Monday, January 02, 2012

The case for progressive taxation

I commonly hear people talk about how it's unfair when taxes are used to "redistribute" wealth.

I might agree with them, except, it's NOT redistribution. It's creating the infrastructure and resources that enable people to succeed, both modestly and wildly.

Say you have a great idea and some real business talent. You start a company. You get a bank loan; the bank can lend you that money because of the deposits of its other customers, many of whom are individuals saving for college, retirement, or a rainy day. They can save because they make more than they spend... they're middle class.

You hire people. The people you hire are literate and numerate. They know how to operate a computer and how to follow written and verbal instructions. They know how to communicate with their boss and their colleagues clearly and productively.

You buy equipment, much of it expensive. You get a fire/life/safety alarm system that automatically rings the police department or fire department if anything goes wrong.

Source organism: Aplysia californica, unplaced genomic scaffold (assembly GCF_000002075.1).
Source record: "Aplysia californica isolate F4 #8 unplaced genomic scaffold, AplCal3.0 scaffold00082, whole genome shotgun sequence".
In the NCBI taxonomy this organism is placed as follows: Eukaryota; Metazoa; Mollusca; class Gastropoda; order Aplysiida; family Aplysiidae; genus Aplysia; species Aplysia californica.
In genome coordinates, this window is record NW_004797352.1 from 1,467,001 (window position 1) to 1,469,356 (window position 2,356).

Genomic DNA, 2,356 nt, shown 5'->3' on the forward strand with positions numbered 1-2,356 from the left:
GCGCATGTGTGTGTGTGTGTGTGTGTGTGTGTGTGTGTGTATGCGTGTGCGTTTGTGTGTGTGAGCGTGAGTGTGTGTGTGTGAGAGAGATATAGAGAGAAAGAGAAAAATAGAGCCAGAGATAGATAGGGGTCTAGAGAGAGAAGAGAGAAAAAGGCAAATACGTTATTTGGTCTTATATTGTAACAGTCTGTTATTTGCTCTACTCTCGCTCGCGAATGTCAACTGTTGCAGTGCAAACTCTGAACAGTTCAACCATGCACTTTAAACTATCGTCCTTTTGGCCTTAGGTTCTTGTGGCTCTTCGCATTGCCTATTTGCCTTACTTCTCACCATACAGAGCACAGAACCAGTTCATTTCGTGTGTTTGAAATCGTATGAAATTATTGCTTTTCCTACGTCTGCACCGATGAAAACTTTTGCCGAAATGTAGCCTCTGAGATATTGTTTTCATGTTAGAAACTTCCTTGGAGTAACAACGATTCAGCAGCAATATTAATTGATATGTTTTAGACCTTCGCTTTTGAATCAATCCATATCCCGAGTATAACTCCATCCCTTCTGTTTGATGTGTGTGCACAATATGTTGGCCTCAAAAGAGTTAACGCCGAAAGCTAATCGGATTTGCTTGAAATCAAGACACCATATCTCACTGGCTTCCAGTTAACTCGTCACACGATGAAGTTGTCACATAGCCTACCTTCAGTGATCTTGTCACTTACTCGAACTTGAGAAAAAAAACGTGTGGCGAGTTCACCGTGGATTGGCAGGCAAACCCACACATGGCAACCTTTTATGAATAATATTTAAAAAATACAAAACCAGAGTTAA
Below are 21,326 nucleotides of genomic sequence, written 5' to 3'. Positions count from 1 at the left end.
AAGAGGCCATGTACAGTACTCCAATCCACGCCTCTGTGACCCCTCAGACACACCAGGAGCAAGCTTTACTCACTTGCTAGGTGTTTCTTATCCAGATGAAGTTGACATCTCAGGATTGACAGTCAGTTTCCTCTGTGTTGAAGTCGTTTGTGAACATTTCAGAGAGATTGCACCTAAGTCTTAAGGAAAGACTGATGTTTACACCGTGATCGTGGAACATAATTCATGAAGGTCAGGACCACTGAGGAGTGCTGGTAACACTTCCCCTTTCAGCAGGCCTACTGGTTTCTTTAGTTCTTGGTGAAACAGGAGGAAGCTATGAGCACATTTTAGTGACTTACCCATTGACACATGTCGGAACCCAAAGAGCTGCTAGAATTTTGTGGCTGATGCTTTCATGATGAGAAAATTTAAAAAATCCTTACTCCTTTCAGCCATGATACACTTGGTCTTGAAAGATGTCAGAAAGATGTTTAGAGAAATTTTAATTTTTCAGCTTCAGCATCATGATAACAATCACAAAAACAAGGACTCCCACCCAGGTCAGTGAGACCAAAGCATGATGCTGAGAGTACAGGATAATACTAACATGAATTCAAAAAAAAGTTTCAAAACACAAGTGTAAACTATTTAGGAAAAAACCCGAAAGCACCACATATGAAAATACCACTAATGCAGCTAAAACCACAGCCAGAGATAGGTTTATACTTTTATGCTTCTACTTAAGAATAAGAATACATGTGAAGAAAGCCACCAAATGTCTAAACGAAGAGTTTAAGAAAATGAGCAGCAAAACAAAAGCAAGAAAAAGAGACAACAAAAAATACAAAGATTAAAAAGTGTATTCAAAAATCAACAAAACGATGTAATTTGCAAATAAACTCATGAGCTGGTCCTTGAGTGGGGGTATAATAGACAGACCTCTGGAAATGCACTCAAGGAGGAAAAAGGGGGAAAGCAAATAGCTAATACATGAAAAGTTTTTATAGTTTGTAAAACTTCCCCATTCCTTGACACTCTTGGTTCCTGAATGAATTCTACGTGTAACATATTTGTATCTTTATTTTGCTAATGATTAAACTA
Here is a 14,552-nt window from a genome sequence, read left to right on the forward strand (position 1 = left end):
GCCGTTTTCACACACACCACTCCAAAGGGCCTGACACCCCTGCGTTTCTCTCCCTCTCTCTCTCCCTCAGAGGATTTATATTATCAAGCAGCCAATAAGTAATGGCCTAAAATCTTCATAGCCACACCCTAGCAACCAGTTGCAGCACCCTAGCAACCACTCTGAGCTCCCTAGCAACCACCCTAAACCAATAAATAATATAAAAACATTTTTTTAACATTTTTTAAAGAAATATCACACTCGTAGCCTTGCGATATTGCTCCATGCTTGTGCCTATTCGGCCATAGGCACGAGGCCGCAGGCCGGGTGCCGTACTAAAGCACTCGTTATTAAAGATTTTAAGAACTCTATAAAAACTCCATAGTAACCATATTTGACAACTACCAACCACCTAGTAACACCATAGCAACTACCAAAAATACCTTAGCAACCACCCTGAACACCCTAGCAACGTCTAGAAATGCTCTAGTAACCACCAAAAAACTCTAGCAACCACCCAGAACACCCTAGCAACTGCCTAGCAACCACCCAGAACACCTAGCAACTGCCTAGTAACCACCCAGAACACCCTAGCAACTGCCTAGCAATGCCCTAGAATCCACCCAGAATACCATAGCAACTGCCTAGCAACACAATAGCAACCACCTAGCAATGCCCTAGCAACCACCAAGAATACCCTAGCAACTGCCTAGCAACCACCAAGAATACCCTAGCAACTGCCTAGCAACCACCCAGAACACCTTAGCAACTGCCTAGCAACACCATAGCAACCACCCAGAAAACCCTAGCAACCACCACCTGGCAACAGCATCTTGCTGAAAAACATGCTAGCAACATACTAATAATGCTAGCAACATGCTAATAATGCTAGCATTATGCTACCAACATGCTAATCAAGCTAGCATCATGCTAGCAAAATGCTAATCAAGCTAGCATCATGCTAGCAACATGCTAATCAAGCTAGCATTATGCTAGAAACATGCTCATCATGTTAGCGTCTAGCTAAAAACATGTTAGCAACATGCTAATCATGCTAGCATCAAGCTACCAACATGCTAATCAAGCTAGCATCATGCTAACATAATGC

You contact distributors via phone and email to get them to stock your products.

You manufacture your goods and ship them, via rail, roads, air, or sea. Shipping costs figure into your prices.

You are successful, and you become rich. But you ONLY were able to do it because of public services and infrastructure, including police, fire, schools, roads, rails, airports, sea ports, and everything that provides stability to the middle and working class so that money keeps flowing in the economy.

"Your fair share" of the costs of operating those things is GREATER, because you got MORE benefit out of them. Rather than benefiting just from sending your own kids to public school, you benefited from all the parents of all your employees being able to educate their children for free. You own more capital, so the expenses we have that ensure your capital is secure (fire and police) disproportionately benefit you. You're making heavier use of the transportation infrastructure, and most of that use doesn't include user fees intended to pay the full costs of building or maintaining that infrastructure.

Sad thing is... the elites who succeeded wildly in business used to understand this. When did we forget that stability, infrastructure, and education are requirements for a successful first-world economy?

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